The Capital Metropolitan Transportation Authority has been testing out the electric bus market this year with vehicles and charging systems from two different manufacturers. While the six Proterra and six New Flyer buses originally came with manufacturer-specific charging systems, Capital Metro has adapted the systems so that each charger is now able to connect with buses from either company.
“We understand from our partners that we are actually the first property in the nation, in all of North America, to be able to charge interoperably between New Flyer and Proterra and we’re quite pleased to have been able to offer that, the push to do that to the industry,” said Dottie Watkins, chief operating officer, at Monday’s board meeting.
In April 2019, the board approved purchase of the first four electric buses from Proterra at a cost of over $1 million each. Since then, the agency has ordered and received two additional Proterra buses and six New Flyer buses, including two 60-foot articulated buses. All 12 of the buses are now in service with permanent charging stations at the North Operations facility’s electric bus charging yard.
Even with the assistance from federal low-no emissions grants, Board Member Eric Stratton expressed concern last summer that investments in these buses and chargers could leave the agency with “orphan” buses that are not compatible with the charging system that is ultimately adopted for use as part of an all-electric bus fleet.
After working with both manufacturers, Watkins said Capital Metro now has the flexibility to “cross-charge” the vehicles with both sets of chargers. “As the transit industry looks forward to an electric future, it’s important that no one is locked into a particular manufacturer with the infrastructure that they put in,” Watkins said.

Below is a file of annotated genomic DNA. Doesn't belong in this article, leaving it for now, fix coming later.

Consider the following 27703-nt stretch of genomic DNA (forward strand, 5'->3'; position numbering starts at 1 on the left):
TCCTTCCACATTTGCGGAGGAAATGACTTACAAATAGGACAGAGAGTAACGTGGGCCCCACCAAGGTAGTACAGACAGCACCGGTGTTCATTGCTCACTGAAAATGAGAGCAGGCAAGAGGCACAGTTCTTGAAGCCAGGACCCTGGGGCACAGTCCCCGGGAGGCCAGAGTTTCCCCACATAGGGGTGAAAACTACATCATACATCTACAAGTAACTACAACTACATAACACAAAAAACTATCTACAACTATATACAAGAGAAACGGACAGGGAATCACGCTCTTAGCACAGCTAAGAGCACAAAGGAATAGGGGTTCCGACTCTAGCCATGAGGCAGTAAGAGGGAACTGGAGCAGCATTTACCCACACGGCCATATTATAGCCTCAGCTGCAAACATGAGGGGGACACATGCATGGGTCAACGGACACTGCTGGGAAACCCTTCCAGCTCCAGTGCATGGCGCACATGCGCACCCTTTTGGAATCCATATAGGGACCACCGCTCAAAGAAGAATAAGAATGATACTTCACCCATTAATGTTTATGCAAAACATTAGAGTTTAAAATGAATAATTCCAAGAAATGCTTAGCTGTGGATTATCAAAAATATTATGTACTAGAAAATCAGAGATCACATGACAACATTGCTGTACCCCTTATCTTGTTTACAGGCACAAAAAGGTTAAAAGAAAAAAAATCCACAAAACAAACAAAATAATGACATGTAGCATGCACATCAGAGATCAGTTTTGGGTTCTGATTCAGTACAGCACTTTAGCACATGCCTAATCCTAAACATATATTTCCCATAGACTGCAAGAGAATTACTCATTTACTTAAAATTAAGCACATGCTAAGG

Whether or not Project Connect is approved next week, Capital Metro has committed to continue replacing its fleet with electric vehicles, beginning with its local bus fleet. The agency aims to purchase 71 electric buses over the next five years as it expands charging infrastructure at North Ops. In the long term, CEO Randy Clarke said the electric bus yard may also feature shade canopies with solar panels on top. The power was officially turned on at the bus yard on Oct. 16, in a public ceremony with Sen. Sarah Eckhardt, Commissioner Brigid Shea, Mayor Pro Tem Delia Garza and Council Member Ann Kitchen.
Assuming Project Connect is approved, Watkins said Capital Metro is now near to completing a modeling analysis to decide the best option for charging the first all-electric MetroRapid lines in the initial investment plan. Watkins said that could mean using charging stations at the end of bus routes or upgrading the chargers in the bus yard to meet the greater demand of the proposed MetroRapid routes.
As technology continues to improve, Capital Metro is also preparing to electrify its Metro Access and Metro Express bus fleets. Watkins said those vehicles “aren’t as mature in the market” for now. “I would predict that commuter coaches will become more readily available before paratransit vans,” she added.
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